TX Packs

Select Your Pack From the List Below


FutabaOver the last year or so, here has been a lot written in the model press and online about the use of LiPo packs in Transmitters.

While we can never be sure about how much of this is real and how much is smoke and mirrors (no smoke we hope!) there does not seem to be a voltage issue as such.

Most radio's were designed to run dry cells, and as we all know you can get new dry cells at 1.6 volts, 1.6 x 8 = 12.8v - a standard LiPo will show a full charge voltage of 12.6v.

As an alternative to NICd or LiPo, You can always use NiMh's but they have a few issues as well such as self discharging when idle and false triggering when charged on field chargers to quickly. we have also heard that the newer High Capacity NiMh packs are very fragile..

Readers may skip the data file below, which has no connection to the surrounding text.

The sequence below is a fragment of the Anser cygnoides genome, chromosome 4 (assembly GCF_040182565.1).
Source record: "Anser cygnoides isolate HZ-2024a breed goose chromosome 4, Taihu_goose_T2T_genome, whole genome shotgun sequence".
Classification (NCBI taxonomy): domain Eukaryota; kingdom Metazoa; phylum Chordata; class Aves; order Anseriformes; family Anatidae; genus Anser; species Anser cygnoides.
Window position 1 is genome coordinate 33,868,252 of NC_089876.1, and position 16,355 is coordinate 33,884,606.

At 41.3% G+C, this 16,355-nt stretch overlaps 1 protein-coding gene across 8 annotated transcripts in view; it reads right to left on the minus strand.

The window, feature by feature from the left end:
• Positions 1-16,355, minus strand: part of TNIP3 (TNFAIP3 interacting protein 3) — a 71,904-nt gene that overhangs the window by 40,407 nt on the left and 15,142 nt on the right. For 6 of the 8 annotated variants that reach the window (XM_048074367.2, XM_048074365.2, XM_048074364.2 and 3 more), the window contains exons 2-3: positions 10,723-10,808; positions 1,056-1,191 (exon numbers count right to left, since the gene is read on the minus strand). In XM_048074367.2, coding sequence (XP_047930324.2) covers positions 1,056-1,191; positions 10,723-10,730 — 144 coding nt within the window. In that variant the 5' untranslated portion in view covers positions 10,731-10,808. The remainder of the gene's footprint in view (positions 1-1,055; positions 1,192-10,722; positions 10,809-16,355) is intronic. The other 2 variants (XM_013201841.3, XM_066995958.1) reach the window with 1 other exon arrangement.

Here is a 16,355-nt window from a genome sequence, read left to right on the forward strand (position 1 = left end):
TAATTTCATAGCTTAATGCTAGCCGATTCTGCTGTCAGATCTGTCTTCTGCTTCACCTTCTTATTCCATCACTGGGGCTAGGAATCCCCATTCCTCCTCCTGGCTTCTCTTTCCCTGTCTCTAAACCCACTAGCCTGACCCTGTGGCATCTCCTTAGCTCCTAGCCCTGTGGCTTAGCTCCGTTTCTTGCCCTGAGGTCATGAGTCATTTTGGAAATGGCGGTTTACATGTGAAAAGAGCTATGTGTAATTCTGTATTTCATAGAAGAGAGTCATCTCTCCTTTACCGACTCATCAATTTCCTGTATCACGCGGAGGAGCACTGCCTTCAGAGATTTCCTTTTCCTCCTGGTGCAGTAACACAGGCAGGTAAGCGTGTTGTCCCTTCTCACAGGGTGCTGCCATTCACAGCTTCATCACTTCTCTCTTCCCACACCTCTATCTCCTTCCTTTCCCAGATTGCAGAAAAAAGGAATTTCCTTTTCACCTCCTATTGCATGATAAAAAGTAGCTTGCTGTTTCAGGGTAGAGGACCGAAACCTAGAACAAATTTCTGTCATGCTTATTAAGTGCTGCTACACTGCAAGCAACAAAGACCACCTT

At AG Power we have developed a new Lipo battery pack to replace the old tired Ni-Cd packs. These new packs provide ~3 times the duration at half the weight! Now you can charge your radio once a month, instead of once a session!

Perfect for Futaba, JR, Spektrum and other popular radios that take a brick style pack. No modifications are required, just install the pack into your radio with the JR or Futaba style plug and fly!

All transmitters are programmed to sound a Low Battery alarm and this will allow safe time land the plane and charge your battery - these alarms appear to be set at voltages that Are compatible with LiPo TX Packs (check your radio instructions to confirm - AGPower TX packs should not be taken down to below 9v).

24 hours run time with almost no self discharge while not in use....

We do however have to point out that while many 1,000's of flyers are happily using LiPo TX Packs, the use of such packs does invalidate your manufacturers guarantee. Also, this battery must only be charged with a Lipo approved charger and not via the Charge port on your transmitter.